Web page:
In which I am vindicated (sort of) for starting sentences with “so”.
The first line of Beowulf reads: “Hwaet we Gar-Dena in gear-dagum”
Conventional renderings of hwaet, the first word of the poem, tend towards the archaic literary, with “lo” and “hark” and “behold” and “attend” and – more colloquially – “listen” being some of the solutions offered previously. But in Hiberno-English Scullionspeak, the particle “so” came naturally to the rescue, because in that idiom “so” operates as an expression which obliterates all previous discourse and narrative, and at the same time functions as an exclamation calling for immediate attention. So, “so” it was.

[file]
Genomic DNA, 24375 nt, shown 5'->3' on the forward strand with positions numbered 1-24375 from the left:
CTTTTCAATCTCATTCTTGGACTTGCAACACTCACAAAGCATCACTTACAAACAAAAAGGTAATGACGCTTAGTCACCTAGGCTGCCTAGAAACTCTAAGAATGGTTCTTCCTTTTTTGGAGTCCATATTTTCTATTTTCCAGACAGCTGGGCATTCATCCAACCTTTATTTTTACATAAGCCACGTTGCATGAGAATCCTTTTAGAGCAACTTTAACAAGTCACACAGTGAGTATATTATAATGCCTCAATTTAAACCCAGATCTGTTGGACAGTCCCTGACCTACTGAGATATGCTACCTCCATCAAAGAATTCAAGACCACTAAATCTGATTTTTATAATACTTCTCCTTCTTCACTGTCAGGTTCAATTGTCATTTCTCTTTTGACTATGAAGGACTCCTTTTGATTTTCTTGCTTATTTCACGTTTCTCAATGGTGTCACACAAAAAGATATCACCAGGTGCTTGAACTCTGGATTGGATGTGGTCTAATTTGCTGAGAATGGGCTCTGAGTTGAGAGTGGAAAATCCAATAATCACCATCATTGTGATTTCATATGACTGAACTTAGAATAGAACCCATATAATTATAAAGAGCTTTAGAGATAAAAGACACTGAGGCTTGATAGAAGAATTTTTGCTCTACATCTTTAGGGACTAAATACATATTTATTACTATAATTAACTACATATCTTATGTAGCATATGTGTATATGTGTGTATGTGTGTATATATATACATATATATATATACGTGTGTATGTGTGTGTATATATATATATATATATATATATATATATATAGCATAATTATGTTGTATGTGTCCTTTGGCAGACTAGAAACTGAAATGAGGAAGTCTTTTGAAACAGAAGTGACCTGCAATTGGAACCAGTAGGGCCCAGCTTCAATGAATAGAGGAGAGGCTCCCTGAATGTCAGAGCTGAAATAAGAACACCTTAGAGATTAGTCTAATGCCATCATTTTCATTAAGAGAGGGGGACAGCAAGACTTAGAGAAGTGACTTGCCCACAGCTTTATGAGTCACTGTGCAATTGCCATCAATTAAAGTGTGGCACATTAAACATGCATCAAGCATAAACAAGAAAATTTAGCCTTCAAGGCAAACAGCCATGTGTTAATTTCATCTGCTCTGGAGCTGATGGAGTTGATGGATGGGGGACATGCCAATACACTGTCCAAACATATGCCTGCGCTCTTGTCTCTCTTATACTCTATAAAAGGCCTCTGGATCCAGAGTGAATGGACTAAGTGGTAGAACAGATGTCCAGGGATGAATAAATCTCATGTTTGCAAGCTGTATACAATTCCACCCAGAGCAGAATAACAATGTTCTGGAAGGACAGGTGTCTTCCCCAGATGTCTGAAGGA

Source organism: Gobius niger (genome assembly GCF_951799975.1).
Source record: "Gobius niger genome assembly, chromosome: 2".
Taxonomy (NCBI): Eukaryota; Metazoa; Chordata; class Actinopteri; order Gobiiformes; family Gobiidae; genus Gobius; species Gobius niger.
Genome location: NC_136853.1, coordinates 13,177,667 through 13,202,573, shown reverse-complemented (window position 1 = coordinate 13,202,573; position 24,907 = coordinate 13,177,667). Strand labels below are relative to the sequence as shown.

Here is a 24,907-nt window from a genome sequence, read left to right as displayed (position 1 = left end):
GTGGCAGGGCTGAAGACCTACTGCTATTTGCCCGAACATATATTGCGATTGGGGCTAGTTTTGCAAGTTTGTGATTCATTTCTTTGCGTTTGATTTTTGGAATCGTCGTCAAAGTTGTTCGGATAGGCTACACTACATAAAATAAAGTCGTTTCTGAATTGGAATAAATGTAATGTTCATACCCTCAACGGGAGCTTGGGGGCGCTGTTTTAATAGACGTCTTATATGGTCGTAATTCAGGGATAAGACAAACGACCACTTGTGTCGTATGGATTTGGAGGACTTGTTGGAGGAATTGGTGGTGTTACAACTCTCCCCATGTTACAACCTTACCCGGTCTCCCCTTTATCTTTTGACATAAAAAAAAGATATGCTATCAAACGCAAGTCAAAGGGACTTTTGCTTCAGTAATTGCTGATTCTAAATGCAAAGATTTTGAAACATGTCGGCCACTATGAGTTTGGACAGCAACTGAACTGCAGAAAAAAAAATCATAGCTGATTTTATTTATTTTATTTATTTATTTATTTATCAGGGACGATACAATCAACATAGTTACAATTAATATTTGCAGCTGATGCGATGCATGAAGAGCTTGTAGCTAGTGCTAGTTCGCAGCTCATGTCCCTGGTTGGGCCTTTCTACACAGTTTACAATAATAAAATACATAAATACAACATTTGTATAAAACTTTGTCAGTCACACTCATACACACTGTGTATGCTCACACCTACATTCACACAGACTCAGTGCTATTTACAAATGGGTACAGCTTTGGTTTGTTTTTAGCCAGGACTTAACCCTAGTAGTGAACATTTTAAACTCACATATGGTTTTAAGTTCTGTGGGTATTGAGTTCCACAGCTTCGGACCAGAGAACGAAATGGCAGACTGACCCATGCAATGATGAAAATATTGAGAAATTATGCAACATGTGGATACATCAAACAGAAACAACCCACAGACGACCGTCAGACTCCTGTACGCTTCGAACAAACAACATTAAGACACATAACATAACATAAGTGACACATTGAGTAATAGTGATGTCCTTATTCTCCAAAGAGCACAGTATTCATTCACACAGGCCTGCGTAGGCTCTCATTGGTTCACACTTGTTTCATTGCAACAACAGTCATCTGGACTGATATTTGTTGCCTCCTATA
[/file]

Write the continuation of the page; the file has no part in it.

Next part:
-Seamus Heaney, p.xxvii, (Introduction)
Where is this from?
Oh, cursed is he
who in time of trouble has to thrust his soul
in the fir’s embrace, forfeiting help;
he has nowhere to turn. But blessed is he
who after death can approach the Lord
and find friendship in the Father’s embrace.
What is this, Psalm 151? Sure could be. Nope. Beowulf again, but translated by someone who definitely reads the psalms.
The leader of the troop unlocked his word-hoard;
the distinguished one delivered this answer:
Unlock your word-hoard”. Whoa. That is the sort of threat free-style rappers still make today. Beware!